However, since 2015, successive AU summits have taken decisions on fiscal reform to ensure sound and predictable financing to meet the challenges faced by the AU. But nothing is working because the said organization is still facing this problem. In this context, the High Level Meeting of the Committee of Fifteen Ministers of Finance (F-15) of the African Union, which took place on 13 and 14 June 2022 in Rabat, finds it of great importance.
Some even say it was timely because it was held in the specific context of the Ukraine crisis. The crisis is already affecting the global economy, especially in Africa. The African economy has been hit hard by the COVID-19 pandemic for two years.
Furthermore, the topic chosen for this F-15 sanctuary speaks volumes: “Beyond the Covid-19 pandemic and the Ukrainian conflict: Strengthening the resilience of African economies and the financial capacity of the African Union.”
However, one cannot help but say that the financing of the African Union has become structural. And many senior executives have not stopped challenging this topic. Because the organization needs new money to implement its policy. Indeed, founded in 1963 to liberate the continent from the colonial yoke, the African Organization, with a budget representing 2% of the EU budget, is still largely dependent on external donors.
For Cheikh Tidiane Gadio, the former head of Senegalese diplomacy, the African Union can only assert itself if it is financially independent. “How do you expect the African Union to speak on an equal footing with other institutions when it is mainly funded by its partners?” he shouted during a conference in Dakar. According to the head of the African Institute for Strategies – Peace, Security and Governance (IPS), a think tank committed to research and reflection based in the Senegalese capital, African countries must sustainably and fully fund the African organization.
To get an idea of the current state of CAF funding, its regular budget was $264.7 million, CAF F-15 Commission expert Lebelba Bheemi told us, although he declined to comment. According to this senior staff member of Chadian descent, a discussion has even started from Nairobi, Kenya, regarding the predictions for 2023. They are likely to be in the same ranges as the current exercise because the calculation is based on the average of the past three years.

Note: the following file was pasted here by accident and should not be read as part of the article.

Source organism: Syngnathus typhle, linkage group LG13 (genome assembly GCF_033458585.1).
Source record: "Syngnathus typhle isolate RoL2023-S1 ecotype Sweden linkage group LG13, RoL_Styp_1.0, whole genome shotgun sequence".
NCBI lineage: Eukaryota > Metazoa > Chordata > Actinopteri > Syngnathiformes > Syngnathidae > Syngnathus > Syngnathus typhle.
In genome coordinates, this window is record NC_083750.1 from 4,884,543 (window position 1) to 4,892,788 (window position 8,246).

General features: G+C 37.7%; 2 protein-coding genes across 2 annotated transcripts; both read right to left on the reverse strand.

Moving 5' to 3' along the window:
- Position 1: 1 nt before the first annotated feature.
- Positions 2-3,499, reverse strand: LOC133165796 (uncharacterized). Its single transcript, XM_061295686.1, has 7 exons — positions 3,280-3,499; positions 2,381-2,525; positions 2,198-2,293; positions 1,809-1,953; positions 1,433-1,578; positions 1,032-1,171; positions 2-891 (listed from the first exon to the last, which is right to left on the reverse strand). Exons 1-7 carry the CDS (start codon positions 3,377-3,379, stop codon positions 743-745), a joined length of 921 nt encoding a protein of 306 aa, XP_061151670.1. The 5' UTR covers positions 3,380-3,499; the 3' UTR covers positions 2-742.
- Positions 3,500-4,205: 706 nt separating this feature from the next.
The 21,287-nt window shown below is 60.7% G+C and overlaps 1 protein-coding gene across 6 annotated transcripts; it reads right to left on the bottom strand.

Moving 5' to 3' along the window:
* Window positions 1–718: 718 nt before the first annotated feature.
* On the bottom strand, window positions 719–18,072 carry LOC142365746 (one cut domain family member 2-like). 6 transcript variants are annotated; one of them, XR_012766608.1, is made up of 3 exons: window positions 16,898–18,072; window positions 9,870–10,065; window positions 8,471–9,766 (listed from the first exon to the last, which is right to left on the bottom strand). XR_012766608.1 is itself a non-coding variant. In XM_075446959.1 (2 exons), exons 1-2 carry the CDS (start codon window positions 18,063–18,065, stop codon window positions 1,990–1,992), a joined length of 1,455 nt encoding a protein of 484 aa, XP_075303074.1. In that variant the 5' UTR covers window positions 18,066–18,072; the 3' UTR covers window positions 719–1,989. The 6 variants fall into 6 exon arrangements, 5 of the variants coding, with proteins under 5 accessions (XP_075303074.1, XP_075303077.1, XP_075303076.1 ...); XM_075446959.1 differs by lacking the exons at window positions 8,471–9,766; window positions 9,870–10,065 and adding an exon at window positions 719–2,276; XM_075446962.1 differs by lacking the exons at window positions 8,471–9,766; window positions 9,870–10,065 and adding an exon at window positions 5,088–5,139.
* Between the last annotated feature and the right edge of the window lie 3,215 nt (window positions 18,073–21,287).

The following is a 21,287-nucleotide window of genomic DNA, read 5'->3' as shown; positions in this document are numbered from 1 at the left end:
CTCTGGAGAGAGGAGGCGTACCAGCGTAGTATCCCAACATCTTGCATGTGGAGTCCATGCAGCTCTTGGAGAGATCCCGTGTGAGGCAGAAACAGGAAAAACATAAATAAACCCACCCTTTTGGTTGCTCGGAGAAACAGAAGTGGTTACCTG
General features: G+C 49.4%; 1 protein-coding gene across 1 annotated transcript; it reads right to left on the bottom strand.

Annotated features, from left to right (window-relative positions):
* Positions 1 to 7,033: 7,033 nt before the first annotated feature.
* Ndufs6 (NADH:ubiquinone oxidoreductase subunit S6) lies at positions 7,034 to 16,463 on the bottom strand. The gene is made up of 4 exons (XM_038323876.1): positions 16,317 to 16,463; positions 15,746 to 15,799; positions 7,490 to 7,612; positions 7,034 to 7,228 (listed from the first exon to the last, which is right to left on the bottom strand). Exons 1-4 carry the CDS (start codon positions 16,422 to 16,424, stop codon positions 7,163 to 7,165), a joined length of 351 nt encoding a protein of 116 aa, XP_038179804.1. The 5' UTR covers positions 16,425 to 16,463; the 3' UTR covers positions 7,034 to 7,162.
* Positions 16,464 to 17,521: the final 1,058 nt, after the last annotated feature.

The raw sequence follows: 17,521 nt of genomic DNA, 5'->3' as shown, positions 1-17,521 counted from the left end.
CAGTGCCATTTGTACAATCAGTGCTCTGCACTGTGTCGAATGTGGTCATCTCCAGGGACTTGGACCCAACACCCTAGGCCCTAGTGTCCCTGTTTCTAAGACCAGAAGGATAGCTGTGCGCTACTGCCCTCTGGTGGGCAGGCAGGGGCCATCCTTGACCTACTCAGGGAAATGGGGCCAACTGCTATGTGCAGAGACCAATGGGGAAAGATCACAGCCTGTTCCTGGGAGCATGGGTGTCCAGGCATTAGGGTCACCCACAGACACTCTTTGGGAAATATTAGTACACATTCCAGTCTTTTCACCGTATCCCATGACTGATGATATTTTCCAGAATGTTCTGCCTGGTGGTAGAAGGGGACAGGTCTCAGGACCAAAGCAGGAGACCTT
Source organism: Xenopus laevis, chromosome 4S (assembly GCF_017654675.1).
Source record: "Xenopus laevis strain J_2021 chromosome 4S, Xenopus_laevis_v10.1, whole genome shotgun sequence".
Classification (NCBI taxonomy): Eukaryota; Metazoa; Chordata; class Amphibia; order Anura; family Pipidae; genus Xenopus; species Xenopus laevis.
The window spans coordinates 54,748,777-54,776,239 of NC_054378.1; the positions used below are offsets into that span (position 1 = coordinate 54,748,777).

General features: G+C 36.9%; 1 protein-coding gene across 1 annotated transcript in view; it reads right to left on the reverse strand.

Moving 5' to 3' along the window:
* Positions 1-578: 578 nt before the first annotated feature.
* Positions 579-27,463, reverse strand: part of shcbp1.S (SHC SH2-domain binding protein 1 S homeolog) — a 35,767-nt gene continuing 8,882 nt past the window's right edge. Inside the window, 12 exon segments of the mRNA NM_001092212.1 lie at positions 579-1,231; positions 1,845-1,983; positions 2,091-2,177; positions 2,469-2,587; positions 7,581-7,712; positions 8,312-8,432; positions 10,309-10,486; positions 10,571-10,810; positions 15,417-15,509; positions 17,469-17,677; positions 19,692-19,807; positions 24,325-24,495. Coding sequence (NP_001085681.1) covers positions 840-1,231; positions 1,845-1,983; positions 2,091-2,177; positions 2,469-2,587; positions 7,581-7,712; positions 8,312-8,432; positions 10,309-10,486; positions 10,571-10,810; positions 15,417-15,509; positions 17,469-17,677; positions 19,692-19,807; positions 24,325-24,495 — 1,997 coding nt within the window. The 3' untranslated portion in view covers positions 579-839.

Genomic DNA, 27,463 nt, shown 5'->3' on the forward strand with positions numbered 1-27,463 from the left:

To this end, the appeal of the former Chairperson of the African Union Commission, Nkosazana Dlamini-Zuma, remains relevant when she says: “Africa must find alternative sources of financing.” This is the main problem of the institution, half a century after the creation of the Organization of African Unity, which became the African Union in 2002.
A few years ago, Gary Quince, the former EU special representative to the African Union, put fleas in the ear by reminding that “the operating budget is 100% approved and submitted by member states, but the truth is that they don’t pay the sums that They stick to it.” Before adding that the budget is drawn up irrelevant to the available money. Even if the situation has changed a lot today. As explained by Ms. Yassine Fall, Acting Vice President in charge of Regional Development, Integration and Service Delivery at the African Development Bank, Easily.
Moreover, his foundation just announced $1.5 billion to help African countries support agriculture and value chains. This is aimed at alleviating the continent’s dependence on grain imports that the Russia-Ukrainian conflict has brought to the fore. Admittedly, initiatives have emerged to fund the African Union such as the Kaberuka tax which proposes a 0.2% tax on imports.
But many countries struggle to pay these fees or do not pay them in full. However, the Rabat meeting should lead to innovative financing mechanisms for the African organization. Her recommendations will be carefully examined.